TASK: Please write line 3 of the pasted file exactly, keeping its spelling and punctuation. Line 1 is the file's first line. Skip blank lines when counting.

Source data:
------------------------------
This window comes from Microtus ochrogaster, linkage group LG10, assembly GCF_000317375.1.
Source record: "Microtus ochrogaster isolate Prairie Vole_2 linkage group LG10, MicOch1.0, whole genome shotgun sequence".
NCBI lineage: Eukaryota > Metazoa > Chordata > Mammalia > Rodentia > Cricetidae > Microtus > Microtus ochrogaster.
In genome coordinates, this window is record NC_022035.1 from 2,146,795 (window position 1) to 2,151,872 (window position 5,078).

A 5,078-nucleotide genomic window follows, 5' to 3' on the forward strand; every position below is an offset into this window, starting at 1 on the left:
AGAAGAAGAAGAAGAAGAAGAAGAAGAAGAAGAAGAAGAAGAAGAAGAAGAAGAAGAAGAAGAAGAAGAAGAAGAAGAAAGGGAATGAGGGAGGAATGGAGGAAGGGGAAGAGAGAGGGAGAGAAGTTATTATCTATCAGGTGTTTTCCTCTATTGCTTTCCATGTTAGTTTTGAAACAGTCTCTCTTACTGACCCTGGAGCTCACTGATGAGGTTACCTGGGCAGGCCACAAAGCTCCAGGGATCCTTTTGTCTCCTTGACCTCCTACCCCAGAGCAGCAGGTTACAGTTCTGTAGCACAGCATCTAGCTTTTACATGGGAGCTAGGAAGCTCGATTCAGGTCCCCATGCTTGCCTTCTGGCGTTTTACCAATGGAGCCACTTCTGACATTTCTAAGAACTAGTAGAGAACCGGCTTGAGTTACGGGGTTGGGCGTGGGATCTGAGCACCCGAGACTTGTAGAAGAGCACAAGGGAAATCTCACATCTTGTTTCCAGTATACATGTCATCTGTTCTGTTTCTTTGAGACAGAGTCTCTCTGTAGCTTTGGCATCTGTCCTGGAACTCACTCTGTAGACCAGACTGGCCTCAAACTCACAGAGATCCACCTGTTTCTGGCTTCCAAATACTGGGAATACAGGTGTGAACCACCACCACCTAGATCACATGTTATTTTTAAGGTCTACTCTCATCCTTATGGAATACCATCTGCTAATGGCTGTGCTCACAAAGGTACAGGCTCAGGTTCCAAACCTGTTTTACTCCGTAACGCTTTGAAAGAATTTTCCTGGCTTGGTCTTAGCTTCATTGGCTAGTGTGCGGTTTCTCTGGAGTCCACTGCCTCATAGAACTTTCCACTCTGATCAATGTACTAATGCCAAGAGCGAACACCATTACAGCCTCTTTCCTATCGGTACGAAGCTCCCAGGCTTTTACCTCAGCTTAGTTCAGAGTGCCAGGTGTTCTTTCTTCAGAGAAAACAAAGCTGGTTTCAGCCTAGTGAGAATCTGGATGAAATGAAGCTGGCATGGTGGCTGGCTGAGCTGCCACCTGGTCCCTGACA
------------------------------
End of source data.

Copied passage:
NCBI lineage: Eukaryota > Metazoa > Chordata > Mammalia > Rodentia > Cricetidae > Microtus > Microtus ochrogaster.